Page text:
As early as 1897, concerns were raised over the sustainability of Palouse Basin water supplies. The first wells drew water from surficial loess layers and shallow Wanapum basalts and sediments. In the 1950's, dramatically declining water levels in the Wanapum wells prompted the first well-drilling into the deeper Grande Ronde basalts. Water levels in the Grande Ronde wells have consistently declined 1-2 feet per year since.
Pullman's first artesian well, 1884
Water taken from Grande Ronde wells is 10,000–20,000 years old. Soil research shows that little, if any, area precipitation is able to recharge the deep basalt layers from which we draw our water. Rain and snow travel horizontally to streams and rivers that carry it out of our basin. The water we're currently consuming may have seeped into the Grande Ronde basalts during the last ice age, when the Palouse was covered with water; thus, the deep aquifer may effectively be a non-renewable resource under current conditions.
The physical extent of the Palouse Basin has been defined in various ways by different organizations depending on the scope or intent of their studies. In the broadest sense, the Palouse Basin can be thought of as the area of land lying within the Palouse River Watershed. The Washington State Department of Ecology has identified "Watershed Resource Inventory Areas" or "WRIAs" to refer to the state's major watershed basins; WRIA 34 corresponds to the Palouse River watershed (WRIA34 map).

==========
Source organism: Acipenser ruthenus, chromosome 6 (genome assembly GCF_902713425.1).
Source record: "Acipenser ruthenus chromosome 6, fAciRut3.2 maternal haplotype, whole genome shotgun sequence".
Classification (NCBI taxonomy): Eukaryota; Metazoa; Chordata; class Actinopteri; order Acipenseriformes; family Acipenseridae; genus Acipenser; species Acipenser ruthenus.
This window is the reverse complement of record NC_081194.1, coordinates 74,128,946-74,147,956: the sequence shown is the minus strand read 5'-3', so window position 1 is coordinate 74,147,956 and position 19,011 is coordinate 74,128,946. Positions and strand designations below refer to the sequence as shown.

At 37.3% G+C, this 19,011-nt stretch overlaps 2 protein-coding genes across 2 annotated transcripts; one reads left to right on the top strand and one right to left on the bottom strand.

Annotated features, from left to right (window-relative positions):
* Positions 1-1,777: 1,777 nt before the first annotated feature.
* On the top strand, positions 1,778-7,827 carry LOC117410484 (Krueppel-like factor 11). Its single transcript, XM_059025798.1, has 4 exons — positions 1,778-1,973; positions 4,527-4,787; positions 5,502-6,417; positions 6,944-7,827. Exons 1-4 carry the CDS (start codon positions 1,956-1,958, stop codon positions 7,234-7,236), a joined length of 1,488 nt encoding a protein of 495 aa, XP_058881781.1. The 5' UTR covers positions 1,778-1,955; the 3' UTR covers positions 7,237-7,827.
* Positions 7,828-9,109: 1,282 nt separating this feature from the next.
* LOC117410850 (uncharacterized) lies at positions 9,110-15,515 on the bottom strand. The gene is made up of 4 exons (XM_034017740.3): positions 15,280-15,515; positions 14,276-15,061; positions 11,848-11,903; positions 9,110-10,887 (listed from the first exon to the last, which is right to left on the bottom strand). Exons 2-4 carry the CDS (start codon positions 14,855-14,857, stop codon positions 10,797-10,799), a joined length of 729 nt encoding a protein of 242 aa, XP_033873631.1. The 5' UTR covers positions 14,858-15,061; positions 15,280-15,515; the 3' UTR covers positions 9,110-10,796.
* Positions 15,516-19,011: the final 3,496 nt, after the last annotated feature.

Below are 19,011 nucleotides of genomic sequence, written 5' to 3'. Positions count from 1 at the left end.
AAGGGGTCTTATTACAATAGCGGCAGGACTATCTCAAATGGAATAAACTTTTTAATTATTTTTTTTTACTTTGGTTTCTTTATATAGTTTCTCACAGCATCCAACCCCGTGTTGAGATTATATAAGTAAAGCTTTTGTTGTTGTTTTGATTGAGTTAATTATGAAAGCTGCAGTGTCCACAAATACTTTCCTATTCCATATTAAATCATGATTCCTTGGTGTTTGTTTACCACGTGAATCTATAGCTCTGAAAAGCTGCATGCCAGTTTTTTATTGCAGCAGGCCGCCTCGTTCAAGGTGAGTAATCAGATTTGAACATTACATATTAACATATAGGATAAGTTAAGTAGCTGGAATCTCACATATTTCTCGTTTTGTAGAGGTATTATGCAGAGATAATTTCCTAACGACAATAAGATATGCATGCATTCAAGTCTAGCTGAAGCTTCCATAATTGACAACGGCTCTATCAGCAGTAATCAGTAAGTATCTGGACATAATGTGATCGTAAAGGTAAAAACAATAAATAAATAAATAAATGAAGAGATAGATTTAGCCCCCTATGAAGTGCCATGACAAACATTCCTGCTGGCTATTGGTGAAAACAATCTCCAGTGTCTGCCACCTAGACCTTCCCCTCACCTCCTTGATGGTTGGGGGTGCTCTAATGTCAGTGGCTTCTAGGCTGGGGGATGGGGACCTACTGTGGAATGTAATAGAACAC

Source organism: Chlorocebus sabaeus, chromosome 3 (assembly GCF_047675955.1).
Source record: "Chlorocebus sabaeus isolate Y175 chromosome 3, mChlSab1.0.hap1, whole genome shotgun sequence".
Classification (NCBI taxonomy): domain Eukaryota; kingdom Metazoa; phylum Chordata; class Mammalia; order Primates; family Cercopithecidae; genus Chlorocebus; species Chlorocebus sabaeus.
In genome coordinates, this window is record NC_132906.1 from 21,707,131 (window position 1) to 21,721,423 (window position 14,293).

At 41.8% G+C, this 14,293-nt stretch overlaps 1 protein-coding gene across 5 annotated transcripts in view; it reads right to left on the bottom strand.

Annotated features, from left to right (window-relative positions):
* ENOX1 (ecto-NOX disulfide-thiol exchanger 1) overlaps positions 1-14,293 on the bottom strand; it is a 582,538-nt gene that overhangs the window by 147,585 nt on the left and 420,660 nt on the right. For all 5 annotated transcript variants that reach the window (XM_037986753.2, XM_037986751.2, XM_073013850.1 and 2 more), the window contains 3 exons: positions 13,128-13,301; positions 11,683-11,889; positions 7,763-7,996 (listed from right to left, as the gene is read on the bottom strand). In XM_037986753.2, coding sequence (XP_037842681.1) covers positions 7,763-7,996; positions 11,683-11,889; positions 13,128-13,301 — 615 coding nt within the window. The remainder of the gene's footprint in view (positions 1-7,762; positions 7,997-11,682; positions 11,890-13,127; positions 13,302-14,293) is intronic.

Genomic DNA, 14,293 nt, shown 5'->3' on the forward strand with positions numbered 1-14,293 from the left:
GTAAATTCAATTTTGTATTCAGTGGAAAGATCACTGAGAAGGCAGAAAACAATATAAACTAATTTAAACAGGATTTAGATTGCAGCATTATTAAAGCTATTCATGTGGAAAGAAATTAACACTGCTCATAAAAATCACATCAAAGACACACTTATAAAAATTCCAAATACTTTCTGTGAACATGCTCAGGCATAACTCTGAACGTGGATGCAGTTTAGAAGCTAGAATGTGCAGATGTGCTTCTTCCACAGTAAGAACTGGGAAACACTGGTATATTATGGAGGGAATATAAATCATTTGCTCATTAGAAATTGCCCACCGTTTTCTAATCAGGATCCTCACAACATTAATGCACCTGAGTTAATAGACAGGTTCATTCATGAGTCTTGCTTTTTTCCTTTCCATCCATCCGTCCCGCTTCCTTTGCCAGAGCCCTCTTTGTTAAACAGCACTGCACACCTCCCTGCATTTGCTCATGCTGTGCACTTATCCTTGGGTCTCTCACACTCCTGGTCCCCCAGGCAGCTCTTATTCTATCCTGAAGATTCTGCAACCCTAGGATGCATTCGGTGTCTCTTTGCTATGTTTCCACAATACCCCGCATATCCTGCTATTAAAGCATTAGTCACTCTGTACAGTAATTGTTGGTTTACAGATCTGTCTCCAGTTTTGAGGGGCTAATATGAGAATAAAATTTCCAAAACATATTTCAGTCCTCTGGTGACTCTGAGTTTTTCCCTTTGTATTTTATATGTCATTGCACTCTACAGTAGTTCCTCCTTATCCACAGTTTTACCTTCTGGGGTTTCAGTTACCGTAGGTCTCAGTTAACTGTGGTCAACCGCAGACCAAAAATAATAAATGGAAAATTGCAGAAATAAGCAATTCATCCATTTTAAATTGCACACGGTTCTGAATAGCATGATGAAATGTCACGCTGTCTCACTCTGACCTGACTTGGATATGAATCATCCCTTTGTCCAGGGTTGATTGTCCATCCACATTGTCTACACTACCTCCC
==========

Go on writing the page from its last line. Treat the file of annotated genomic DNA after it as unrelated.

The Palouse Basin Aquifer Committee (PBAC) has defined the Palouse Basin on the basis of groundwater and location of the primary pumping entities; PBAC does not delineate precise boundaries for the basin, but defines a general working boundary for the groundwater basin (PBAC map).
map).For the purpose of this website, we define the Palouse Basin both in terms of surface water and groundwater resources. Specifically, we are focusing on the area of greatest population and water demand in the region: the North Fork and South Fork sub-watersheds of the Palouse River (and underlying groundwater systems), which lie upstream of the town of Colfax, Washington (